• Display of other aircraft transmitted by ground stations – known as Traffic Information Service Broadcasts (TIS-B).

What Are the FAA Requirements for a Transponder?


The FAA has established strict regulations regarding transponders to ensure the safety of air travel.

These regulations are outlined in 14 CFR § 91.215. Let’s break the requirements down in detail.

When Must an Aircraft Have a Transponder?

A transponder is not required unless an aircraft is operating:

  • In Class A, Class B, or Class C airspace.
  • Above 10,000 feet Mean Sea Level (MSL), excluding airspace below 2,500 feet Above Ground Level (AGL).
  • Within a 30 nautical mile radius of the relevant primary airport in class B airspace (This 30 nautical mile area is known as the “Mode C Veil”).
  • Above, and within the lateral boundaries of Class B or Class C airspace up to 10,000 feet MSL.
  • Class E airspace over the Gulf of Mexico at and above 3,000 feet MSL within 12 nautical miles of the coastline of the United States.

What Are the Transponder Requirements for Different Classes of Airspace?

Different classes of airspace have different transponder requirements. Here’s a breakdown:

  • Class A, B, and C airspace: All aircraft must be equipped with an operable Mode C transponder.
  • Class D airspace: No transponder is required unless otherwise specified by ATC (Pilots only require two-way radio communication in this class of airspace).
  • Class E airspace: Transponder requirements vary depending on the altitude of the aircraft:
    • Below 10,000 feet MSL (mean sea level): A transponder is not required unless the aircraft is within 30 nautical miles of a Class B airport.
    • At or above 10,000 feet MSL: A transponder with altitude reporting capability is required.

What Are the Transponder Equipment Requirements?

In addition to the airspace and altitude requirements, the FAA also has specific equipment requirements for transponders.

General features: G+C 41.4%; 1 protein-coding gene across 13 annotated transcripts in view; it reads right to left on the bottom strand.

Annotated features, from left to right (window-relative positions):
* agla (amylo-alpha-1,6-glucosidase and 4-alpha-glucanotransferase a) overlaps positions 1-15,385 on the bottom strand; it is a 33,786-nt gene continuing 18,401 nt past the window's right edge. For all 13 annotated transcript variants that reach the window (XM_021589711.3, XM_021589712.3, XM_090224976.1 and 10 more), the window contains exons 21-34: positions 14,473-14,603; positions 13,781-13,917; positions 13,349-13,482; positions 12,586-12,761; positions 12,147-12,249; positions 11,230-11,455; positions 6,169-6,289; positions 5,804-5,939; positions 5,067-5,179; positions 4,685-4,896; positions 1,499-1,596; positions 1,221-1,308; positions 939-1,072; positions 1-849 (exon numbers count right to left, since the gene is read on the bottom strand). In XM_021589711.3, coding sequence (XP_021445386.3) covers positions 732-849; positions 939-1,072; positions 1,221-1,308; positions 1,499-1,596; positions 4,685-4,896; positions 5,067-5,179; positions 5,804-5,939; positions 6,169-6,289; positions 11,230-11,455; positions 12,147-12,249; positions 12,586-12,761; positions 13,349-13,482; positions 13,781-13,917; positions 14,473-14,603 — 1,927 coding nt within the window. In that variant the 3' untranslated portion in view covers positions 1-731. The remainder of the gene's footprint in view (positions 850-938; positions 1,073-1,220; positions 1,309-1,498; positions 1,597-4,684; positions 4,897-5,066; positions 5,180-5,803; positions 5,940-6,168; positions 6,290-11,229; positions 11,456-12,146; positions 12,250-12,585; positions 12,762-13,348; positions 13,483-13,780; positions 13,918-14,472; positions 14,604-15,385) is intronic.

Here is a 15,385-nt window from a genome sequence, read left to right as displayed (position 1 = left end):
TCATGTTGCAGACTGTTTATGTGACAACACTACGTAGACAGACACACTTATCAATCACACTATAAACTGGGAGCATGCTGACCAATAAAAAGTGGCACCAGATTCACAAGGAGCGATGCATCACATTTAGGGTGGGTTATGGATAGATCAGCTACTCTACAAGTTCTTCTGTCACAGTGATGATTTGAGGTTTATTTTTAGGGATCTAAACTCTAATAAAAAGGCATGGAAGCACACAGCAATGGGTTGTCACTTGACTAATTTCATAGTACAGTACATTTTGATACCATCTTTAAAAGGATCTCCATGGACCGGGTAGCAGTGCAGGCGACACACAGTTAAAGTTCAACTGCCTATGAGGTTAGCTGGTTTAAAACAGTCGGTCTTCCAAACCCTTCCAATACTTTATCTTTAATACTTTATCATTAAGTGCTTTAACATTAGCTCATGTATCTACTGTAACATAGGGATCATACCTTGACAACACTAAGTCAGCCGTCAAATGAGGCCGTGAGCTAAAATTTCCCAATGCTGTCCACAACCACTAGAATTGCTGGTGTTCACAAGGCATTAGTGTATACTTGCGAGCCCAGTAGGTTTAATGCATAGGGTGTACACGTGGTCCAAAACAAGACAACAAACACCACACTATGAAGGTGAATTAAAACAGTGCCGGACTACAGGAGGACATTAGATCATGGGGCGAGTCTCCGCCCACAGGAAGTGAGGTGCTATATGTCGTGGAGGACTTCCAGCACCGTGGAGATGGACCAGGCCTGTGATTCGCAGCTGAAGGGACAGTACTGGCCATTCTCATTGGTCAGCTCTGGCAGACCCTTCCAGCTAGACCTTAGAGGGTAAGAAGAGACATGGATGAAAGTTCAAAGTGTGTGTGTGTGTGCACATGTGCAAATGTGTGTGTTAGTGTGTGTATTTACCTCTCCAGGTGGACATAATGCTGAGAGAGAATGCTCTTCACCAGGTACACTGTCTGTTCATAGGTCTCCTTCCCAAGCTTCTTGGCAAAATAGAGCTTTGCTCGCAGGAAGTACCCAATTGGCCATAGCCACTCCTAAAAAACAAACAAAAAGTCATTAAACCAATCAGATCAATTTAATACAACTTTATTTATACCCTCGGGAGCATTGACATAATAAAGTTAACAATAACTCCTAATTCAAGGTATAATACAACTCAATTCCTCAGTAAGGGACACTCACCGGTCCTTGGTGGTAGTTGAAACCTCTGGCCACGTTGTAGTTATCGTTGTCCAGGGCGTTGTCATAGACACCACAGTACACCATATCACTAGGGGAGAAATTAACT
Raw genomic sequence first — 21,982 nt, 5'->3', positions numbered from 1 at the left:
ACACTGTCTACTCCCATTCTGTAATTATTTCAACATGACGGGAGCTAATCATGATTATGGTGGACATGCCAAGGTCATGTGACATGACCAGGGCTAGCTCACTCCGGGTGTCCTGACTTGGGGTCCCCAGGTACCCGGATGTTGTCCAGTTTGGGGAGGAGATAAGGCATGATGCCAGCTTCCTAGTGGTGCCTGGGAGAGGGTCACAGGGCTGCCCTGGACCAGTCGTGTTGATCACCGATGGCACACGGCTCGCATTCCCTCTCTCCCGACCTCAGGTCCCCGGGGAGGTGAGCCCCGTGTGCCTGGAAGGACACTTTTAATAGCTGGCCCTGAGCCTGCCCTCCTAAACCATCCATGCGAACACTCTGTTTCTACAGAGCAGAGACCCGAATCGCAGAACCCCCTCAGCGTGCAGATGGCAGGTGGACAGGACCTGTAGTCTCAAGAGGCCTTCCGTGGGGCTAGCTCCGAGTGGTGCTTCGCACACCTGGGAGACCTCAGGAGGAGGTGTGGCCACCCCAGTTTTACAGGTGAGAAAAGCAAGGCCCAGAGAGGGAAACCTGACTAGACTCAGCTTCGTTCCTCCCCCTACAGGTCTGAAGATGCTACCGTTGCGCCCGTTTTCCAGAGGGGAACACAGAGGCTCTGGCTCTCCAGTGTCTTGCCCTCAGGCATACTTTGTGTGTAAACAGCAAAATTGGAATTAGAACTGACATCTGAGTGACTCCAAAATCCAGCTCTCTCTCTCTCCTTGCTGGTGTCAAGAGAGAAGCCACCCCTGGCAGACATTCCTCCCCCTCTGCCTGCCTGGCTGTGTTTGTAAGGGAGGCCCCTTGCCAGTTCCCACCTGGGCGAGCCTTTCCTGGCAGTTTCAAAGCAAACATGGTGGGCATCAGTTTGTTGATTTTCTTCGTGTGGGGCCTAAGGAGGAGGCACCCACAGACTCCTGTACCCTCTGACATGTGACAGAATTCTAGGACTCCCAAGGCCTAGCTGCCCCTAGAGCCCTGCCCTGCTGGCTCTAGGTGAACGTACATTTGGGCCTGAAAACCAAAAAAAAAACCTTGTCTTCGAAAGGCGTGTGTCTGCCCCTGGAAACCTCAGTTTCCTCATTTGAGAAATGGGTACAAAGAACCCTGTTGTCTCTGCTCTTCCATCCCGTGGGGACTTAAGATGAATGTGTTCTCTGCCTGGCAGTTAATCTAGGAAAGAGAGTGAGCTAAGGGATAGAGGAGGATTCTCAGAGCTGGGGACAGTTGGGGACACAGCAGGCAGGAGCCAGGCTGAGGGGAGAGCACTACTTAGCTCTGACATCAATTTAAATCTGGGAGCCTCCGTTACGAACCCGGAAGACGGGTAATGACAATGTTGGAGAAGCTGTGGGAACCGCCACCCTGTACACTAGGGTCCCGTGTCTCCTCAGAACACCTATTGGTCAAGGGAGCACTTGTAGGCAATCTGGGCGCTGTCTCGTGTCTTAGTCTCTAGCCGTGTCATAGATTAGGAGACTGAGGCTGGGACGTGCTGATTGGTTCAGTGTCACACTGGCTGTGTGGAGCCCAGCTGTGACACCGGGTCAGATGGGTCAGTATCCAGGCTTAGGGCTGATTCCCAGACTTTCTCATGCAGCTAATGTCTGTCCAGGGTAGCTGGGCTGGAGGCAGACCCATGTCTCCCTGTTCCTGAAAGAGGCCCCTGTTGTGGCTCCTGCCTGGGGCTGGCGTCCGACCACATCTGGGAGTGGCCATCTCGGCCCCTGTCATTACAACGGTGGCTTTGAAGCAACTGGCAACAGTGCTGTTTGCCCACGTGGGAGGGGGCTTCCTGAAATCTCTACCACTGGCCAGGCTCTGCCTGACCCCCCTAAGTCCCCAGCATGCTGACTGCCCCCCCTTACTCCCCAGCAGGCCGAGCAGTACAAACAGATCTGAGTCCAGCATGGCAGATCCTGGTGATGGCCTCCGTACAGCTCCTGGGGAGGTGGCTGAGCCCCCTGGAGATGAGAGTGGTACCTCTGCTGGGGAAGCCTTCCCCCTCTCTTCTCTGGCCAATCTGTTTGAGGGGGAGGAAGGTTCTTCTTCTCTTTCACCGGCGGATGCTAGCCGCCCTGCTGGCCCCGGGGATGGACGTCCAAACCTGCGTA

The transponder must:

  • Be an ‘operable coded radar beacon transponder’; and
  • Either have:
    • Mode 3/A 4096 code capability, replying to Mode 3/A interrogations with the code specified by ATC; or
    • Mode S capability, replying to Mode 3/A interrogations with the code specified by ATC and Mode S interrogations

Please see 14 CFR § 91.215 for the complete requirements. You are allowed to deviate from the provisions with approval from the ATC under certain conditions.

Where Can I Find More Information about Transponder Requirements?

The FAA’s website is a great place to start for information about transponder requirements.

You can search for information by topic, such as “transponders,” or by regulation, such as “14 CFR § 91.215” The FAA also publishes advisory circulars (ACs) that provide guidance on specific topics related to aviation, including transponders.


It is important to ensure that you have a solid understanding of transponder requirements and how to operate your aircraft’s transponder.

Failure to comply with these requirements can result in serious consequences, including loss of your pilot’s license and penalties.

Now that you know when a transponder is required, check out this article to learn about ADS-B requirements – they are equally as important!